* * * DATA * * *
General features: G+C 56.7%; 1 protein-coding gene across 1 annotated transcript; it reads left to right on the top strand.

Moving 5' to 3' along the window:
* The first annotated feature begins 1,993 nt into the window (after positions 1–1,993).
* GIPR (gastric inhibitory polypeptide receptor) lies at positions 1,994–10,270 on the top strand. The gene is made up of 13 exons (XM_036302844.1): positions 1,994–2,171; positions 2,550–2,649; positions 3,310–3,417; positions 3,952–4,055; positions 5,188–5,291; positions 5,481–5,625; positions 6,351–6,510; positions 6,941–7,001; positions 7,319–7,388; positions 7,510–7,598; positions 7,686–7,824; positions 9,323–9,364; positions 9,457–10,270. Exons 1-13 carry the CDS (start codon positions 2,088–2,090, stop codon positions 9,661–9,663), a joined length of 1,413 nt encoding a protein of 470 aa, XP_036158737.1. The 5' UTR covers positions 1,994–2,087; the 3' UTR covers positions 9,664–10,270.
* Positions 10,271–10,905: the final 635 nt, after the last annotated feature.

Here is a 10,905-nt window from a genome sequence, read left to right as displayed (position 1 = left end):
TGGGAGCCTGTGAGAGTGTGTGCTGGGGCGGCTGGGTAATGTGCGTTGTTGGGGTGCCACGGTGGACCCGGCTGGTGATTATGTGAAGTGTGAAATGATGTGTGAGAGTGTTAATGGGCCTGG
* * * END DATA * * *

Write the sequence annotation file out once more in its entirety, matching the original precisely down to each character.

General features: G+C 56.7%; 1 protein-coding gene across 1 annotated transcript; it reads left to right on the top strand.

Moving 5' to 3' along the window:
* The first annotated feature begins 1,993 nt into the window (after positions 1–1,993).
* GIPR (gastric inhibitory polypeptide receptor) lies at positions 1,994–10,270 on the top strand. The gene is made up of 13 exons (XM_036302844.1): positions 1,994–2,171; positions 2,550–2,649; positions 3,310–3,417; positions 3,952–4,055; positions 5,188–5,291; positions 5,481–5,625; positions 6,351–6,510; positions 6,941–7,001; positions 7,319–7,388; positions 7,510–7,598; positions 7,686–7,824; positions 9,323–9,364; positions 9,457–10,270. Exons 1-13 carry the CDS (start codon positions 2,088–2,090, stop codon positions 9,661–9,663), a joined length of 1,413 nt encoding a protein of 470 aa, XP_036158737.1. The 5' UTR covers positions 1,994–2,087; the 3' UTR covers positions 9,664–10,270.
* Positions 10,271–10,905: the final 635 nt, after the last annotated feature.

Here is a 10,905-nt window from a genome sequence, read left to right as displayed (position 1 = left end):
TGGGAGCCTGTGAGAGTGTGTGCTGGGGCGGCTGGGTAATGTGCGTTGTTGGGGTGCCACGGTGGACCCGGCTGGTGATTATGTGAAGTGTGAAATGATGTGTGAGAGTGTTAATGGGCCTGG